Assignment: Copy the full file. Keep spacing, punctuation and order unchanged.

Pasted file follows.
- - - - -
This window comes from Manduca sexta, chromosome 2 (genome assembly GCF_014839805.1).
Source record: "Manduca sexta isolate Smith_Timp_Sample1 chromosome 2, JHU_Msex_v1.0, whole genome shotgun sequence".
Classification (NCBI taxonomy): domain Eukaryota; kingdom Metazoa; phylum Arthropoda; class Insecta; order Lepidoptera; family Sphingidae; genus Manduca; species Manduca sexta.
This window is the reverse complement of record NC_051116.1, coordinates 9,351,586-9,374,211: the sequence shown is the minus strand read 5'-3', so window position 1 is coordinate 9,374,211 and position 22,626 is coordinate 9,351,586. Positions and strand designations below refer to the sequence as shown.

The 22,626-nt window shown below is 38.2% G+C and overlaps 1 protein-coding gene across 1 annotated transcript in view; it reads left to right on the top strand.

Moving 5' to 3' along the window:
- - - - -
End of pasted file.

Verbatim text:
This window comes from Manduca sexta, chromosome 2 (genome assembly GCF_014839805.1).
Source record: "Manduca sexta isolate Smith_Timp_Sample1 chromosome 2, JHU_Msex_v1.0, whole genome shotgun sequence".
Classification (NCBI taxonomy): domain Eukaryota; kingdom Metazoa; phylum Arthropoda; class Insecta; order Lepidoptera; family Sphingidae; genus Manduca; species Manduca sexta.
This window is the reverse complement of record NC_051116.1, coordinates 9,351,586-9,374,211: the sequence shown is the minus strand read 5'-3', so window position 1 is coordinate 9,374,211 and position 22,626 is coordinate 9,351,586. Positions and strand designations below refer to the sequence as shown.

The 22,626-nt window shown below is 38.2% G+C and overlaps 1 protein-coding gene across 1 annotated transcript in view; it reads left to right on the top strand.

Moving 5' to 3' along the window: